How Modern Surgeons Conquer Fatal Germs (Jan, 1933)
How Modern Surgeons Conquer Fatal Germs
By Frederic Damrau, M.D.
A SMALL item recently appeared in the newspapers. It reported a new ruling of the American College of Surgeons. In the future, all surgical thread must be tested thirteen days instead of six to insure its freedom from germs. That tiny item was buried in the back pages of the papers. Few people read it. Yet, behind it lies one of the most thrilling chapters in the whole dramatic story of death-fighting by surgery.
Less than seventy years ago, such a simple operation as the amputation of a finger was a life and death matter. In one famous European hospital, eleven out of seventeen amputations resulted in death from blood poison. Germs of infection were unsuspected. Sterilization, as we know it today, was unknown. Antiseptics were undreamed of. Doctors knew little about infection and were helpless before it. It was not until after the Civil War, that antiseptics first appeared and revolutionized the science of surgery.
Before then, only a few kinds of operations were ever attempted. The odds against the patient were heavy and the work of the most skillful surgeon was often undone by swarming germs. Today, with this menace of microbes in the operating room conquered, several thousand kinds of operations are commonly performed and almost daily new feats, that read like astounding fiction, are added to the case-books of famous surgeons.
Witness, for example, this instance coming from Chicago, Ill.
A fifty-six-year-old man was suffering from the dangerous condition known as anuerism of the aorta. This means that the main artery, through which all the blood of the body flows, had become flabby and distended. With every pounding heartbeat, the weakened walls bulged outward. At any moment, they might burst and death result. It was as though the man walked about with a cocked and loaded gun pointed at his heart.
On the operating table, Dr. Raymond W. McNealy, noted surgeon, performed a daring experiment that saved his life. Cutting a long incision near the heart, he reached the aorta. Then, around this artery he wrapped seventy feet of special gold and platinum wire, about the same diameter as number twenty-nine piano wire, strengthening the walls and holding them in place. Today, with blood pumped to his body through this wire artery, the man is in excellent health!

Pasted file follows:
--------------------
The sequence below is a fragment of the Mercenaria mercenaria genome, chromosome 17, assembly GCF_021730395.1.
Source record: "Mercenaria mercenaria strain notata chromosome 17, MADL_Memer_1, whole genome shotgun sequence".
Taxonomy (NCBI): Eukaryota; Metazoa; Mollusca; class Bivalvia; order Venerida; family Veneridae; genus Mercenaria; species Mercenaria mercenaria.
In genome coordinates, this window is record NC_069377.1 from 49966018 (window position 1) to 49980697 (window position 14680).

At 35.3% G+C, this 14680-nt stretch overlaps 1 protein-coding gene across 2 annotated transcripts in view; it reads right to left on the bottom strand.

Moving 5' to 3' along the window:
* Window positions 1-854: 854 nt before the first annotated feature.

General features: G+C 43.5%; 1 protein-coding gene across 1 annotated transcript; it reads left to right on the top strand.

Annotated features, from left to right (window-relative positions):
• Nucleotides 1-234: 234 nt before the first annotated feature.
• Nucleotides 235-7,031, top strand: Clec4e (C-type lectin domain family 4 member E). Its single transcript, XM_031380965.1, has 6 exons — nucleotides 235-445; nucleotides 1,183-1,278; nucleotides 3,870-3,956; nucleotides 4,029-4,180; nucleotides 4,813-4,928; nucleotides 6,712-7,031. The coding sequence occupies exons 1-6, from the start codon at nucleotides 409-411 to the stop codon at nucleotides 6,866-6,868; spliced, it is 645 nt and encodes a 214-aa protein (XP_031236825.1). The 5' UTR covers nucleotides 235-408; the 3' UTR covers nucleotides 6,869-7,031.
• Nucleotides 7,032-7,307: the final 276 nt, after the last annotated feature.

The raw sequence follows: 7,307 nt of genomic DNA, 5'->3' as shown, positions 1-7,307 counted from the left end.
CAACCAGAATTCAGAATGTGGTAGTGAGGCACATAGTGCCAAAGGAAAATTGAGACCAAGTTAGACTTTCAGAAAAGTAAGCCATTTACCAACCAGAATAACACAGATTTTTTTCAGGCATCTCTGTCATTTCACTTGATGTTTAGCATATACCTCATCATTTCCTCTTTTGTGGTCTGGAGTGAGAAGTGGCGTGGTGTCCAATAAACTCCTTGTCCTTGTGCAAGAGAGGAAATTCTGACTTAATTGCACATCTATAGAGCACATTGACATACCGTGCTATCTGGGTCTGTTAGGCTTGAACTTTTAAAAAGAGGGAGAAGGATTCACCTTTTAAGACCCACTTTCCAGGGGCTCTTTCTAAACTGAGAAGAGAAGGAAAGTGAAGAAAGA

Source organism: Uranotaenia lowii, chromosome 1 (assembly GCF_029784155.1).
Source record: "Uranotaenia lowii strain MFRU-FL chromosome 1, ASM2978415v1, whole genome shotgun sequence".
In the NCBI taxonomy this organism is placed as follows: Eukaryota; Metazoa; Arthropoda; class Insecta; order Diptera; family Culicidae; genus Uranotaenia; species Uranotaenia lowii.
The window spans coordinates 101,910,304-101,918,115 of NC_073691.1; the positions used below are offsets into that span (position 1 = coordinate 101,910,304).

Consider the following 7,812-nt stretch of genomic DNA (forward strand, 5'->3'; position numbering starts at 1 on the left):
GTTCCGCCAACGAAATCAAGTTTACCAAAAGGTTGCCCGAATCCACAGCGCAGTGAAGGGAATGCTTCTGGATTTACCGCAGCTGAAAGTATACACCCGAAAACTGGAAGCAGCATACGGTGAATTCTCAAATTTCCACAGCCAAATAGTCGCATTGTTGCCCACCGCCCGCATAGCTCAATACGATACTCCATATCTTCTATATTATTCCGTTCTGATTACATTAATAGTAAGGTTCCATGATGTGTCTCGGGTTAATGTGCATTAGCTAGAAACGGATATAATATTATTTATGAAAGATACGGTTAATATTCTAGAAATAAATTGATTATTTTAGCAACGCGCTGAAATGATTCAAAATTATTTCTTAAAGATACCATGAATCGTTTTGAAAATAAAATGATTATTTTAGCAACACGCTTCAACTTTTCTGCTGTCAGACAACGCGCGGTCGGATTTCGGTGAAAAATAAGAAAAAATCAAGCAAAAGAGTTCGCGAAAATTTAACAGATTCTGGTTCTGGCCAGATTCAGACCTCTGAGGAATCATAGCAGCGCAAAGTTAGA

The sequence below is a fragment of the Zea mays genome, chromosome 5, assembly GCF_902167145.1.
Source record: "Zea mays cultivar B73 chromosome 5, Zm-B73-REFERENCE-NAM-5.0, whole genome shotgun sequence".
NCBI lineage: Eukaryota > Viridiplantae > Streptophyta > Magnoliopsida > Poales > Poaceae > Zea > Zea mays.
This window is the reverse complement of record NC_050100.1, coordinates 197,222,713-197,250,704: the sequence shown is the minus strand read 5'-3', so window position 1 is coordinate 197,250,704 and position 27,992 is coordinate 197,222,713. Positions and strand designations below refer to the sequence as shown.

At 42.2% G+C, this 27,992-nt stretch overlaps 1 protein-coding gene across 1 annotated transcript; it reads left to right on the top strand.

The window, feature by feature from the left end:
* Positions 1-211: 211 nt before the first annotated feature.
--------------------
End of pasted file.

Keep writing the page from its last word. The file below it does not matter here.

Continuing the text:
Some years ago, I witnessed another marvelous operation for the same mysterious disease. In this case, the aorta had dilated into a large bag with the walls stretched almost to the breaking point. In the operating room, I saw the surgeon push a hollow, insulated needle into this bag and then pass thirty feet of fine gold-platinum wire inside.
This wire, unwinding from a spool of approximately the same diameter as the distended aorta, curved around and around within the walls of the cavity. As soon as it was in place, the surgeon attached the outside wire to the positive pole of a battery and placed an electrode from the
negative pole under the patient’s back. For three-quarters of an hour, the current passed through the wire in the artery. Then, the surgeon removed the electrode and snipped off the wire, leaving the thirty feet within the aorta. The effect of the current passing through the bloodstream had been to form clots around the wires inside the walls. These clots later hardened into permanent form, resembling scar tissue. This added to the thickness and strength of the walls, thus prolonging the life of the ailing man.
Whenever wires are used in operating rooms, they are always sterilized by boiling them in water or by passing them through naked flames. Nothing enters the swinging doors of such a chamber without a searching inspection. Every bandage, every instrument, every gown is carefully sterilized. By rigorous regulations and unceasing vigilance, the patient is protected from infection in the modern hospital.
Contrast with this the conditions eighty years ago. Common sponges were used to wash out wounds and the same sponge was used on several patients, the physician merely squeezing it out in water between times. Instead of white robes, surgeons wore “operating coats,” the dirtier the better, as soiled and bloodstained garments were thought to be an indication of the wearer’s wide experience. The nearest approach to protection against germs was a small canopy of linen sometimes erected over a wound to keep out dust.